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Ogoniland clean-up yet to commence, five years after UNEP report

Over five years after the United Nations Environment Programme (UNEP) recommended that Ogoniland in South-South Nigeria should be cleaned of the last drop of spilled oil, not a single drop has been removed from the beleaguered community.

Executive Director of Environmental Rights Action/Friends of the Earth Nigeria (ERA/FoEN), Dr. Godwin Ojo (left); with the ERA/FoEN Head of Media, Philip Jakpor, at the media briefing

Executive Director of Environmental Rights Action/Friends of the Earth Nigeria (ERA/FoEN), Dr. Godwin Ojo, disclosed this at a press briefing on the issue on Tuesday, April 4, 2017 in Lagos.

The United Nations Environment Programme (UNEP) released its Environmental Assessment of Ogoniland in August, 2011. The report, delivered to the Federal Government, recommends to the government, the oil and gas industry, and communities to begin a comprehensive clean-up of Ogoniland, restore polluted environments and put an end to all forms of oil contamination in the region.

The clean-up is expected to last 30 years, from 2011. Initial $1 billion was to be released by Shell Petroleum Development Company (SPDC) for the project.

However, no verifiable effort was made in that line until 2015 when President Muhammadu Buhari promised to start the implementation of the UNEP report.

“It took exactly five years after the report was submitted to the Federal Government before acceptance of responsibility by Shell Oil Company and the Federal Government. With pressure from civil society groups, the clean-up exercise proper was flagged-off in 2016 in Bodo City, Rivers State, by Vice President Yemi Osinbajo.

“The expectation that greeted that ceremony, which had the Ogoni people and hundreds of civil society groups in support, has however dimmed barely a year after, as the promised clean-up exercise is still bogged down in bureaucracy and controversies. The plan for the clean-up is still shrouded in secrecy and has not been formally subjected to public scrutiny.”

ERA added that, even with the inauguration of the Governing Council to provide for an institutional framework to drive the process, no verifiable progress has been made as, according to the organisation, “not a drop of oil has been cleaned from Ogoni”.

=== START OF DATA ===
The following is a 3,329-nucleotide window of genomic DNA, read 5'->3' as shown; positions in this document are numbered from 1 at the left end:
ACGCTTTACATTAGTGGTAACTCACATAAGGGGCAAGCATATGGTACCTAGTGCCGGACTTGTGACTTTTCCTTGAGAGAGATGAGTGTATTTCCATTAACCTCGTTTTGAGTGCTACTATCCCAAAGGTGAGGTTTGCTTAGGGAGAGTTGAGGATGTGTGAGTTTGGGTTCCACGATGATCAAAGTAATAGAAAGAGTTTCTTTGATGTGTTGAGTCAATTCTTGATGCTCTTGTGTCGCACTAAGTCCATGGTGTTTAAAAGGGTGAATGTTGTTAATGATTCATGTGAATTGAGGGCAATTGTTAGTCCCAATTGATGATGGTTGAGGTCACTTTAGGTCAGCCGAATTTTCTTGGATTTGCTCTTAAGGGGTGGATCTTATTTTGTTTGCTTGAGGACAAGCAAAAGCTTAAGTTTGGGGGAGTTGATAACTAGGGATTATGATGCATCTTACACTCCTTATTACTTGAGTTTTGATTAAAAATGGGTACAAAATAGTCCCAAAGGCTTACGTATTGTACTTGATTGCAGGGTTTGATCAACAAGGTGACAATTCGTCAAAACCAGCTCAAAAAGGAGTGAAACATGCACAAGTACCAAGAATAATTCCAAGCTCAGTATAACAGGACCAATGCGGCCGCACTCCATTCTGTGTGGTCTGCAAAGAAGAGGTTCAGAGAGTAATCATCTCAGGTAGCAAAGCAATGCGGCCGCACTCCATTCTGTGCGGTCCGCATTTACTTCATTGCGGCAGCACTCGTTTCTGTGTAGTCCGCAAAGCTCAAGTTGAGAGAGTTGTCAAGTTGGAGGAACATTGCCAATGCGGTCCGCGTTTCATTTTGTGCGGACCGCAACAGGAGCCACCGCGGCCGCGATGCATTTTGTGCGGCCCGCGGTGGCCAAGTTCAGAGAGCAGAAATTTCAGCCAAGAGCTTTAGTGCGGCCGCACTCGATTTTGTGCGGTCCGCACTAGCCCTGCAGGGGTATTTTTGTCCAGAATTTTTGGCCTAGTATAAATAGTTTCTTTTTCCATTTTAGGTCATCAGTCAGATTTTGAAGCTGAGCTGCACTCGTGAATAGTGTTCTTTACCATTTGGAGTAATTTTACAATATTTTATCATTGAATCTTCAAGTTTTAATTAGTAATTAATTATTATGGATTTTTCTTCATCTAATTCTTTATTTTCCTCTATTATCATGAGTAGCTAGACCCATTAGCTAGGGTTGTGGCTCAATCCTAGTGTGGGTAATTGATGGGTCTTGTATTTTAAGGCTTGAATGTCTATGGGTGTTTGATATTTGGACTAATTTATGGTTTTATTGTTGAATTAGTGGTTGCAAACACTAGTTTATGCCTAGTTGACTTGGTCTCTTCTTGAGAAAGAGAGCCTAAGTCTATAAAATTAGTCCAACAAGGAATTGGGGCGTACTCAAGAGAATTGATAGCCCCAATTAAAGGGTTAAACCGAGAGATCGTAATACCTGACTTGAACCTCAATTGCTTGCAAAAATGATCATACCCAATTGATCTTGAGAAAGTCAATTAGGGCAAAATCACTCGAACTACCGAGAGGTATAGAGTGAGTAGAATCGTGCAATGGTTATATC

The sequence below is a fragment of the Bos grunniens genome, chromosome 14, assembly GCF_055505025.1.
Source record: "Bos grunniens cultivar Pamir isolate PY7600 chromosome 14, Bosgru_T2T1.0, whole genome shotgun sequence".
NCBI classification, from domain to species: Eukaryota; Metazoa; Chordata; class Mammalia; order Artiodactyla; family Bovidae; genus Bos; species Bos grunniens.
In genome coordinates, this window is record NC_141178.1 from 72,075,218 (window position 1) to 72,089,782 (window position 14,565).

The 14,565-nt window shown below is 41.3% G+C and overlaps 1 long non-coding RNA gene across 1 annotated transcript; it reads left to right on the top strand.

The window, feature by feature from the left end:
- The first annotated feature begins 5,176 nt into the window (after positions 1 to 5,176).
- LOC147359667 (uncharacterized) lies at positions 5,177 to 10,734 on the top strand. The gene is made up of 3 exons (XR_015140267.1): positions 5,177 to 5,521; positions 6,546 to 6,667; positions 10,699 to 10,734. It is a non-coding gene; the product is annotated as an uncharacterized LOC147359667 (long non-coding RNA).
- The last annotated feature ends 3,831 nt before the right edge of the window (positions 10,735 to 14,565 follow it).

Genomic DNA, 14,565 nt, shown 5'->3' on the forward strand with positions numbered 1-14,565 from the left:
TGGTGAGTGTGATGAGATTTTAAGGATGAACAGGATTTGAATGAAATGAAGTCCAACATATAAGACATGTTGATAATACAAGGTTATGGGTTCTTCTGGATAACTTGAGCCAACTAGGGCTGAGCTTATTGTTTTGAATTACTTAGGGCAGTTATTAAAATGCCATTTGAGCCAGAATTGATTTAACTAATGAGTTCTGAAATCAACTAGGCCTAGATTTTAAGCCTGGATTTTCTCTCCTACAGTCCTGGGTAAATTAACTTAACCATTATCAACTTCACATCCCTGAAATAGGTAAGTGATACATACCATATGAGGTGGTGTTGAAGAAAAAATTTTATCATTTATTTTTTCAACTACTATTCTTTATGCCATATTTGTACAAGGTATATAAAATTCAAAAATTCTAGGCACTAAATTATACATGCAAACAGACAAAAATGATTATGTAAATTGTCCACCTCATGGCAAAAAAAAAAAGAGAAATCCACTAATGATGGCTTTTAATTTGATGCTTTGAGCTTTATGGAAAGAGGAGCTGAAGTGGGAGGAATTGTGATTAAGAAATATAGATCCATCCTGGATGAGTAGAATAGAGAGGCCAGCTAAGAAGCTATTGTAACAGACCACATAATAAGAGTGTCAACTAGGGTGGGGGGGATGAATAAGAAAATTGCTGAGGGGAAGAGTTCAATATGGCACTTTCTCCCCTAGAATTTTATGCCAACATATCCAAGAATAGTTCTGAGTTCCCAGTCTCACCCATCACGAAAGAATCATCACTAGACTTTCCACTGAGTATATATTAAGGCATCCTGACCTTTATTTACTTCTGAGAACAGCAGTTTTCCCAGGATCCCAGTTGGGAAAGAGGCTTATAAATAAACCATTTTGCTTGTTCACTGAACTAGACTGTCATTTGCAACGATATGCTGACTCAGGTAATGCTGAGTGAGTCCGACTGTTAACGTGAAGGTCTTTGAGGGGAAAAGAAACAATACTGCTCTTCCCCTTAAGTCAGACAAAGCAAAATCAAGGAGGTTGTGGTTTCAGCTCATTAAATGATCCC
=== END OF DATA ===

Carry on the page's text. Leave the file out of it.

Again, ERA fears that “Shell is bound to compromise the process, if it continues to be a member of the Governing Council with oversight functions for the clean-up of its own mess”.

While these go on, the environment and people of Ogoni are at the receiving end. They suffer impoverishment and misery, says the activist.

In November 1995, Kenule Saro Wiwa and eight other members of Movement for the Survival of Ogoni People (MOSOP), who were fighting against the degradation of Ogoniland, paid the supreme price, when the military government led by General Sani Abacha took them to the gallows. Even till date, people of the area drink benzene-polluted water and farm on hydrocarbon-soaked soil, according to Ojo.

To “add insult to injury”, he adds, “the pre-clean-up emergency relief measures recommended by UNEP such as access to clean water, rather than the benzene-polluted water sources they rely on, has not been addressed. Similarly, healthcare delivery and compensation for lost livelihoods continue to suffer neglect and inaction. Poverty is rife in Ogoni and the life expectancy of the people (reportedly put at 41 years) now considered the shortest in Nigeria.”

ERA said that as the clean-up remains in limbo, damning disclosures of wilful exposure of oil-producing communities to hazards continue to mount against Shell which, says the group, “continues to operate with impunity in the Niger Delta”.

“The most recent is from Kay Holtzman, a leading oil spill expert previously employed by Shell Nigeria. Holtzman revealed that Shell tried to conceal data on the potential health effects of its oil spills on Bodo community. Shell had lied to the court in the Bodo versus Shell case held in London and had no option than to withdraw the case for an out-of-court settlement for $83 million,” Ojo said.


ERA’s demands

In view of the foregoing, the Federal Government and relevant agencies are mandated to, among others:

  • Draw up and publish firm timelines through a participatory and transparent process, and publicise the step-by-step of the planned implementation of the clean-up process in conjunction with all interested parties.
  • Abrogate or amend the HYPREP (Hydrocarbon Pollution Remediation Project) gazette to provide the legal backing to the clean-up process. To this end, (they should) establish the Ogoni Environmental Restoration Authority as a means of empowering the Ogoni as recommended by the UNEP report.
  • Commence emergency relief measures and ensure the clean-up process is comprehensive, including environmental remediation such as biodiversity restoration, and compensation for loss of livelihoods.
  • Set up a new structure called Technical Partners Unit headed by UNEP and other interested institutions with expertise in complex multi-disciplinary clean-up process.
  • Empower NOSRA (National Oil Spill Environmental Agency) that currently lacks the capacity to detect spills, to be able to conduct proper clean-up process, or monitor clean-up independently through the joint investigation visits currently dominated by the oil companies.
  • While the UNEP report had recommended a $1 billion initial restoration fund for Ogoni, ERA/FoEN recommends $100 billion clean-up and restoration fund to cover the entire Niger Delta. This will pave way for conflict resolution in the Niger Delta.

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